"People who chose pleasure over work last week felt strong regret -- but those who did the same five years ago felt
little regret," says Kivetz. "Those who chose work over pleasure the previous week had no regret, but had strong regret
about the choice made five years ago."
Separately, the researchers surveyed Columbia students on how they had spent their recent school break, and asked how
much they agreed or disagreed with a series of statements such as "I should have traveled more"; "I should have spent
more money on things I enjoy"; "I should have studied more"; or "I should have saved more money."
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The participants were also asked whether they regretted being too indulgent or exercising too much self-control. The
students just returning from break were roughly equal in expressing guilt or satisfaction with their decisions during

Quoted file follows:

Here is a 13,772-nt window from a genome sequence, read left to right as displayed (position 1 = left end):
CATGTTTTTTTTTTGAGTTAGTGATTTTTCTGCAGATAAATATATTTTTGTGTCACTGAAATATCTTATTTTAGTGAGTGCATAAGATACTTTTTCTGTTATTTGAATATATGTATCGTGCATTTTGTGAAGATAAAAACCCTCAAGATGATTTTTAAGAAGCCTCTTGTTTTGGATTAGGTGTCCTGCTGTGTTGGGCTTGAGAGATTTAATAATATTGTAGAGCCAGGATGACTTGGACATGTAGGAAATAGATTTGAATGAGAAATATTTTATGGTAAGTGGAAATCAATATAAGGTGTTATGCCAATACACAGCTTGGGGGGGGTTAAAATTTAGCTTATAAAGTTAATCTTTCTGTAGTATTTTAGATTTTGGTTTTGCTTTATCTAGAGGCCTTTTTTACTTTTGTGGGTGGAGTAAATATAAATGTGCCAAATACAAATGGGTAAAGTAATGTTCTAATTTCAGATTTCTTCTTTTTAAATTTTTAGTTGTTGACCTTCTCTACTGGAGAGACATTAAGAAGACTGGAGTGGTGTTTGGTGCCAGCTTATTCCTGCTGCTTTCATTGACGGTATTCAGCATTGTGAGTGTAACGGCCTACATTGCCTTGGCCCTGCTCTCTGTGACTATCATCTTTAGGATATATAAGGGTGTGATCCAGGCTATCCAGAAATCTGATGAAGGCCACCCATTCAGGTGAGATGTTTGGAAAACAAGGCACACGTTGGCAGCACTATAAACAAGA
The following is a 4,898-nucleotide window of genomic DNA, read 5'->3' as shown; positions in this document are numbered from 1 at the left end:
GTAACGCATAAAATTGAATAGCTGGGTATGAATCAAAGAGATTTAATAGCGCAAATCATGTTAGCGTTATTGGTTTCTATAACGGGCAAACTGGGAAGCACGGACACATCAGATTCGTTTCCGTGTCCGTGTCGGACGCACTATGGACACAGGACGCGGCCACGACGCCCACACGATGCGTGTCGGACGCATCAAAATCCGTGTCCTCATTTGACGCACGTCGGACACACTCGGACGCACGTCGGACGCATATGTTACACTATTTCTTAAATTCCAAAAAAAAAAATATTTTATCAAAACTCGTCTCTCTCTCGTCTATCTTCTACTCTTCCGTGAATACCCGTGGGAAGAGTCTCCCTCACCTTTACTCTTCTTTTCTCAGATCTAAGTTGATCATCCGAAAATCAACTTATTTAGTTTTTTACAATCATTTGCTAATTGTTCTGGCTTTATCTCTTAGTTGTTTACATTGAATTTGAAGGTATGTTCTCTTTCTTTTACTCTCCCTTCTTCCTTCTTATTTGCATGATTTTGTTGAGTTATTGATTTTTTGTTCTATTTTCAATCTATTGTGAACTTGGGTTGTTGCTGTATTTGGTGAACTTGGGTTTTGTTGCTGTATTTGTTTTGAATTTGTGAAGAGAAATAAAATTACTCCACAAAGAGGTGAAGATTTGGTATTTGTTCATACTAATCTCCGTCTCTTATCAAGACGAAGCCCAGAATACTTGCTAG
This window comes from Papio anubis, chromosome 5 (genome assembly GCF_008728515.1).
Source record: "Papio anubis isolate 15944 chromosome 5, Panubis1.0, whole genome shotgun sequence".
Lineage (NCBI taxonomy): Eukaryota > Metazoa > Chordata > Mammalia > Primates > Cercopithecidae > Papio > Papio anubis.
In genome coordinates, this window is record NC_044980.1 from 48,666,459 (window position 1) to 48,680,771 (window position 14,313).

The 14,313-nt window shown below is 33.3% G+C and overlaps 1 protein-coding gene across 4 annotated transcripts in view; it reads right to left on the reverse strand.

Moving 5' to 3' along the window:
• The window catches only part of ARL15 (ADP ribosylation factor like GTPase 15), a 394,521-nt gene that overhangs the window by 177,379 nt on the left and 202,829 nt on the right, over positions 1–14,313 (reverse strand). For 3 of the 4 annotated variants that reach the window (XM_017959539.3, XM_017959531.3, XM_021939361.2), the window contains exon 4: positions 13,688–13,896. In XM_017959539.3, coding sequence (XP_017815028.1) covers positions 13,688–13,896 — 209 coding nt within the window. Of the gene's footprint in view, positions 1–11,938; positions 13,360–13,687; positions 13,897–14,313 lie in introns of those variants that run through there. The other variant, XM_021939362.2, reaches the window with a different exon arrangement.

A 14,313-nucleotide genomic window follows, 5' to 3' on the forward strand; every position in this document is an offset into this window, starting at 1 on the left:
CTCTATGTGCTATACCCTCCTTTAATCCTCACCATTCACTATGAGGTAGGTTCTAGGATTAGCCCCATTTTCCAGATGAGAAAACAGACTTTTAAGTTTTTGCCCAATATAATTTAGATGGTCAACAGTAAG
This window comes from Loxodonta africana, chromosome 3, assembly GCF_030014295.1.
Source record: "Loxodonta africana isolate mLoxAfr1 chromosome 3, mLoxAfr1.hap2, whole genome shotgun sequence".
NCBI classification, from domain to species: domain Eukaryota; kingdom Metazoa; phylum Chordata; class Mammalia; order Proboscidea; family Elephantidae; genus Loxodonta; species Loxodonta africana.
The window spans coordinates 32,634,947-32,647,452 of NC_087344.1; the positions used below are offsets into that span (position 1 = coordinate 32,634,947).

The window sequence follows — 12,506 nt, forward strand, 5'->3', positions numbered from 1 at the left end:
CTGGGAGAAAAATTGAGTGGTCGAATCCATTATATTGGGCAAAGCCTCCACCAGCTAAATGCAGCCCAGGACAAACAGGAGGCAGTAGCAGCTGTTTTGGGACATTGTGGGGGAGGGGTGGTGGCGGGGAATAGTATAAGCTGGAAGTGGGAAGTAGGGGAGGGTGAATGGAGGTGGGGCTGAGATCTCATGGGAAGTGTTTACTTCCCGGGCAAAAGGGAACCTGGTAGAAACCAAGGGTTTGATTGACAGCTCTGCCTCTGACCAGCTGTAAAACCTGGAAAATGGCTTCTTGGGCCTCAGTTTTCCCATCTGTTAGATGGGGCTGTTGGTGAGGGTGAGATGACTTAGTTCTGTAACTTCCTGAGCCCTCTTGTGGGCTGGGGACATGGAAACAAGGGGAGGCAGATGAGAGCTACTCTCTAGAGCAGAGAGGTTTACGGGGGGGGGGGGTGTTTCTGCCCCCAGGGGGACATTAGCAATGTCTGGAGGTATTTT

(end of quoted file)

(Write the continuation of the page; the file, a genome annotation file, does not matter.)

Researchers then posed the same survey to alumni who had graduated 40 years earlier. That group expressed
significantly more regret about being too disciplined and had stronger feelings of missing out. "Time allows you to
escape the influence of indulgence guilt -- and increases feelings of having missed out on the pleasure of life," Kivetz
Hot and Cold Emotions
Nobel Prize-winning psychologist Daniel Kahneman has suggested that guilt is a "hot" emotion -- it burns intensely
and then fades; where a sense of missing out is a colder, more contemplative feeling. When time passes and we focus
on global assessments of happiness, wistfulness about lost opportunities tends to grow.
Kivetz has conducted 20 different studies on the subject over the last dozen years with similar counterintuitive results.
In one study with Professor Itamar Simonson at Stanford, the researchers offered people the opportunity to win $90
cash, or a self-indulgent item (such as a massage) worth slightly less.
Some 40 percent chose the massage, telling researchers that if they took the cash, they would use it for savings or
groceries rather than spend it on themselves.